# Advent of Code 2021 - Day 1

Hmm, my non-optimal solution. First one here to use Enum.with_index . Probably not a good sign!

`````` def parse_input(input) do
input
|> Enum.map(fn x -> String.to_integer(x) end)
|> IO.inspect
end

def find_increased_number_count(numbers) do
Enum.reduce(numbers, {:infinity, 0}, fn x, {prev, count} ->
case x > prev do
true ->  {x, count + 1}
false -> {x, count}
end
end)
end

def creaete_sliding_windows(numbers) do
Enum.with_index(numbers)
|> Enum.map(fn {number, index} -> number + Enum.at(numbers, index + 1, 0) + Enum.at(numbers, index + 2, 0) end)
|> IO.inspect
end
``````
1 Like

Hereās my take:

``````defmodule Sol do
@file_path Path.join(~w(priv input.txt))

def run_1(file \\ @file_path) do
file
|> prepare_stream()
|> count(&increase?/2)
end

def run_2(file \\ @file_path) do
file
|> prepare_stream()
|> to_sliding_window()
|> Stream.map(&sum_window/1)
|> count(&increase?/2)
end

defp prepare_stream(file) do
file
|> File.stream!()
|> Stream.map(&String.trim/1)
|> Stream.map(&String.to_integer/1)
end

defp to_sliding_window(stream, size \\ 3) do
end

defp sum_window(numbers) when length(numbers) == 3, do: Enum.sum(numbers)

defp count(stream, condition) do
{_, count} =
Enum.reduce(stream, {nil, 0}, fn val, {prev, count} ->
count =
case condition.(prev, val) do
true -> count + 1
false -> count
end

{val, count}
end)

count
end

defp increase?(prev, curr)
when is_integer(prev) and
is_integer(curr) and
prev < curr do
true
end

defp increase?(_, _), do: false
end
``````
2 Likes

A no-brainer optimization is to convert a `[{elem, index}]` list into a map `%{index => elem}`.

``````list
|> Enum.with_index()
|> Map.new(fn {elem, index} -> {index, elem} end)
``````

Accessing a list element by index is O(index), while accessing a value by key in a map is O(log n) I guess.

2 Likes

My solution is using pattern matching and recursion. I could also reuse `part1` for `part2` by preprocessing the input.

The input is small enough so I didnāt bother with streaming.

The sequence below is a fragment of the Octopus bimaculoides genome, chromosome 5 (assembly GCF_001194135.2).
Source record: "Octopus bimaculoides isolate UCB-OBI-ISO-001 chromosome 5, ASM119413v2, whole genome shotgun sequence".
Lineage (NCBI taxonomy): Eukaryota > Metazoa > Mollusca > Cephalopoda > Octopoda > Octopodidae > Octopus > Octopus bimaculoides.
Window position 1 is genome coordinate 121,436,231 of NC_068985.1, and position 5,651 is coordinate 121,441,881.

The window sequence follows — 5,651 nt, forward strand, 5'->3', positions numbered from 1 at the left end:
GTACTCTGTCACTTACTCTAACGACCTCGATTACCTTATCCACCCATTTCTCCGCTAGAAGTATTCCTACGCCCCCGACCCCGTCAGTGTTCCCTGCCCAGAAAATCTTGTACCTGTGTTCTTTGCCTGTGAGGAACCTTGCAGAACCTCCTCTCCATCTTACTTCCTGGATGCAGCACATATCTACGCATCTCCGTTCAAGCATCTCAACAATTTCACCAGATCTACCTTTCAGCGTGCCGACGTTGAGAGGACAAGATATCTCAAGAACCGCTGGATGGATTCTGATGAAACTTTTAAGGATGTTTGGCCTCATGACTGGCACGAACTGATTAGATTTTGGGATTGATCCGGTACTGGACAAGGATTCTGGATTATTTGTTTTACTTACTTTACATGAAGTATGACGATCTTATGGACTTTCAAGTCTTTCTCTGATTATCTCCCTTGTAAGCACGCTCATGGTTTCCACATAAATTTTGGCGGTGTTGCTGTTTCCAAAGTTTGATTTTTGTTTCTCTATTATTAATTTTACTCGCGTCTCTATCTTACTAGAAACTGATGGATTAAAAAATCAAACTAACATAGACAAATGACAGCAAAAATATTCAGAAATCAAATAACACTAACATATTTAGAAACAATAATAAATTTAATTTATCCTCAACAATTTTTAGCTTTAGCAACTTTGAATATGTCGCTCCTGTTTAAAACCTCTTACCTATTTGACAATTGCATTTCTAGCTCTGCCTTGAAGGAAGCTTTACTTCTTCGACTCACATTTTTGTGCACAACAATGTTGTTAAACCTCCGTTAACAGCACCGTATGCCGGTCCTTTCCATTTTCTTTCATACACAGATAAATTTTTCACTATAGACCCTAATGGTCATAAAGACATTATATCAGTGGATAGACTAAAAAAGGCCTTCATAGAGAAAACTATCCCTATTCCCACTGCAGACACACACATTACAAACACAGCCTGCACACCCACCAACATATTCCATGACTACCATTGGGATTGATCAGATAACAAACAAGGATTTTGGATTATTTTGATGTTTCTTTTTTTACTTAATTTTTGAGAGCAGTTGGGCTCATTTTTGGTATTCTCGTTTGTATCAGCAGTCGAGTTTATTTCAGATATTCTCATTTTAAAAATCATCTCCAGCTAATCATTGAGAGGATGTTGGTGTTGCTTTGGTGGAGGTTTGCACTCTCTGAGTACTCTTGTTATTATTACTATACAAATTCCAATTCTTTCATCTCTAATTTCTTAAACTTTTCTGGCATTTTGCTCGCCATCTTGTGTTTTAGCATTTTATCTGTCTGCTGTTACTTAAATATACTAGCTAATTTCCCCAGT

``````defmodule Day1 do
def part1([x | [y | _] = rest]) when y > x, do: 1 + part1(rest)
def part1([_ | rest]), do: part1(rest)
def part1([]), do: 0

def part2(input) do
input
|> avg3()
|> part1()
end

defp avg3([a | [b | [c | _]] = rest]),
do: [a + b + c | acc_avg(rest)]

defp avg3(_), do: []

def parse_file(path) do
path
|> Path.expand(__DIR__)
|> parse_input()
end

def parse_input(input) do
input
|> String.split("\n", trim: true)
|> Enum.map(&String.to_integer/1)
end
end

"example.txt"
|> Day1.parse_file()
|> Day1.part1()
``````
2 Likes

Very interesting solution. Iād love to see a tail-recursive version

By the way, `[a | [b | [c | _]]]` can be written as `[a, b, c | _]`.

1 Like

It is LiveBook, so I paste it as a whole:

## Day 1

``````stream =
File.stream!("day1.txt")
|> Stream.map(&String.to_integer(String.trim(&1)))
``````

Compute count of consecutive increases

``````stream
|> Enum.count(fn [a, b] -> a < b end)
``````

Compute count of consecutive increases of sums of trigrams

``````stream
|> Stream.chunk_every(3, 1)
|> Stream.map(&Enum.sum/1)
|> Enum.count(fn [a, b] -> a < b end)
``````
4 Likes

First time poster, first time playing with Livebook. Itās actually pretty great for this!

posting the export, so you can re-import

``````
# Day 1

## Input

<!-- livebook:{"livebook_object":"cell_input","name":"input","type":"text","value":"199 200 208 210 200 207 240 269 260 263"} -->

## Part 1

```elixir
processed = IO.gets(:input) |> String.split(~r{\s}, trim: true) |> Enum.map(&String.to_integer/1)
```

```elixir
processed
|> Enum.map(fn [x, y] -> y > x end)
|> Enum.count(& &1)
```

## Part 2

```elixir
processed = IO.gets(:input) |> String.split(~r{\s}, trim: true) |> Enum.map(&String.to_integer/1)
```

```elixir
processed
|> Enum.map(&Enum.sum/1)
|> Enum.map(fn [x, y] -> y > x end)
|> Enum.count(& &1)
```

``````

EDIT: Why did I brainfart and didnāt put fun directly into count

1 Like

Iām aware, but I wanted to match the `rest` part so I can continue recursing (could have done that like `part([b, c | rest])` though.

I usually lean on this statement regarding body vs tail recursion.
https://www.erlang.org/doc/efficiency_guide/myths.html#myth--tail-recursive-functions-are-much-faster-----than-recursive-functions

1 Like

My take on it: y2021/d1.ex

This is such a simple problem yet I learned quite a bit looking at everyoneās solutions here. Thank you for sharing everyone.

I hope to see more like these in the next one!

5 Likes

That is an awesome observation!

3 Likes

Me too.

By the way, hereās my AoC-2017 Day 3 Part 2 solution, though I worked out today, and far from optimal

``````#!/usr/bin/env elixir

input = 265149  # my input number

step = fn
{n, {n, y}} when y == -n -> {n + 1, {n + 1, y}}  # bottom-right
{n, {x, y}} when y == -n -> {n, {x + 1, y}}  # towards bottom-right
{n, {n, n}} -> {n, {n - 1, n}}  # top-right
{n, {n, y}} -> {n, {n, y + 1}}  # towards top-right
{n, {x, n}} when x == -n -> {n, {x, n - 1}}  # top-left
{n, {x, n}} -> {n, {x - 1, n}}  # towards top-left
{n, {x, y}} when x == -n and y == -n -> {n, {x + 1, y}}  # bottom-left
{n, {x, y}} when x == -n -> {n, {x, y - 1}}  # towards bottom-left
end

{%{{0, 0} => 1}, {1, {1, 0}}}
|> Stream.unfold(fn {map, {_, {x, y}} = s} ->
sum = for i <- -1..1, j <- -1..1, reduce: 0 do
sum -> sum + Map.get(map, {x + i, y + j}, 0)
end
map = Map.put(map, {x, y}, sum)
{map, {map, step.(s)}}
end)
|> Stream.map(&Enum.max(Map.values(&1)))
|> Stream.drop_while(& &1 <= input)
|> Enum.at(0)
|> IO.inspect()
``````
1 Like